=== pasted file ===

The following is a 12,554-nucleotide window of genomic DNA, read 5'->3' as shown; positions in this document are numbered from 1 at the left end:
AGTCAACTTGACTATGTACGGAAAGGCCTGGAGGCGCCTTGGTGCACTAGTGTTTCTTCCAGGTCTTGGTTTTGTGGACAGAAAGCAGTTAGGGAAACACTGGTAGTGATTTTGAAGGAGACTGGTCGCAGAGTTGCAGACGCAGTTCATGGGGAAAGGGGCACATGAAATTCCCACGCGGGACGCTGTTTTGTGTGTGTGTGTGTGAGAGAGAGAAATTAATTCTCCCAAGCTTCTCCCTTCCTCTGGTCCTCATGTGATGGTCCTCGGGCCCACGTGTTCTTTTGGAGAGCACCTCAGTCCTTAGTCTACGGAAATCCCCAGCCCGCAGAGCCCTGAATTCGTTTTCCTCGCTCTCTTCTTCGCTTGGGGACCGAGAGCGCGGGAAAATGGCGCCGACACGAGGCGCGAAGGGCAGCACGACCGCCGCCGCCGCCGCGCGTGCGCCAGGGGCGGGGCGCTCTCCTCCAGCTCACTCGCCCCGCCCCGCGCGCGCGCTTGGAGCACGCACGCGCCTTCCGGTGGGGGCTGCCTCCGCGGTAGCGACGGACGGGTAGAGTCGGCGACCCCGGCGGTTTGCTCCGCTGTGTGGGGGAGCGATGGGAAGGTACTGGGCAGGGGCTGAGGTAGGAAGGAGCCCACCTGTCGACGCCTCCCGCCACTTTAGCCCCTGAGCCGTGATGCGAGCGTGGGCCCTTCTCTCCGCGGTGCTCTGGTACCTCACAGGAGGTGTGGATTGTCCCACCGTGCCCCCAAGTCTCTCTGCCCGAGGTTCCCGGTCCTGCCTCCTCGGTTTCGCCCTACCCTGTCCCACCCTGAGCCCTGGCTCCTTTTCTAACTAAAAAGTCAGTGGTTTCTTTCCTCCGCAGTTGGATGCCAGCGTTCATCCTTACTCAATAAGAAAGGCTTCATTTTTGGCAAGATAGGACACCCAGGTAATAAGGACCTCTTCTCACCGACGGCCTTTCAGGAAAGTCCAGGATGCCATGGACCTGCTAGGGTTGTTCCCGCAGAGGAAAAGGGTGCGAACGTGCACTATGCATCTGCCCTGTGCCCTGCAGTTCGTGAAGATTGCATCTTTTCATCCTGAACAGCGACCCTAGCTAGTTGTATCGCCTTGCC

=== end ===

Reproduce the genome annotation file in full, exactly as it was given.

The following is a 12,554-nucleotide window of genomic DNA, read 5'->3' as shown; positions in this document are numbered from 1 at the left end:
AGTCAACTTGACTATGTACGGAAAGGCCTGGAGGCGCCTTGGTGCACTAGTGTTTCTTCCAGGTCTTGGTTTTGTGGACAGAAAGCAGTTAGGGAAACACTGGTAGTGATTTTGAAGGAGACTGGTCGCAGAGTTGCAGACGCAGTTCATGGGGAAAGGGGCACATGAAATTCCCACGCGGGACGCTGTTTTGTGTGTGTGTGTGTGAGAGAGAGAAATTAATTCTCCCAAGCTTCTCCCTTCCTCTGGTCCTCATGTGATGGTCCTCGGGCCCACGTGTTCTTTTGGAGAGCACCTCAGTCCTTAGTCTACGGAAATCCCCAGCCCGCAGAGCCCTGAATTCGTTTTCCTCGCTCTCTTCTTCGCTTGGGGACCGAGAGCGCGGGAAAATGGCGCCGACACGAGGCGCGAAGGGCAGCACGACCGCCGCCGCCGCCGCGCGTGCGCCAGGGGCGGGGCGCTCTCCTCCAGCTCACTCGCCCCGCCCCGCGCGCGCGCTTGGAGCACGCACGCGCCTTCCGGTGGGGGCTGCCTCCGCGGTAGCGACGGACGGGTAGAGTCGGCGACCCCGGCGGTTTGCTCCGCTGTGTGGGGGAGCGATGGGAAGGTACTGGGCAGGGGCTGAGGTAGGAAGGAGCCCACCTGTCGACGCCTCCCGCCACTTTAGCCCCTGAGCCGTGATGCGAGCGTGGGCCCTTCTCTCCGCGGTGCTCTGGTACCTCACAGGAGGTGTGGATTGTCCCACCGTGCCCCCAAGTCTCTCTGCCCGAGGTTCCCGGTCCTGCCTCCTCGGTTTCGCCCTACCCTGTCCCACCCTGAGCCCTGGCTCCTTTTCTAACTAAAAAGTCAGTGGTTTCTTTCCTCCGCAGTTGGATGCCAGCGTTCATCCTTACTCAATAAGAAAGGCTTCATTTTTGGCAAGATAGGACACCCAGGTAATAAGGACCTCTTCTCACCGACGGCCTTTCAGGAAAGTCCAGGATGCCATGGACCTGCTAGGGTTGTTCCCGCAGAGGAAAAGGGTGCGAACGTGCACTATGCATCTGCCCTGTGCCCTGCAGTTCGTGAAGATTGCATCTTTTCATCCTGAACAGCGACCCTAGCTAGTTGTATCGCCTTGCC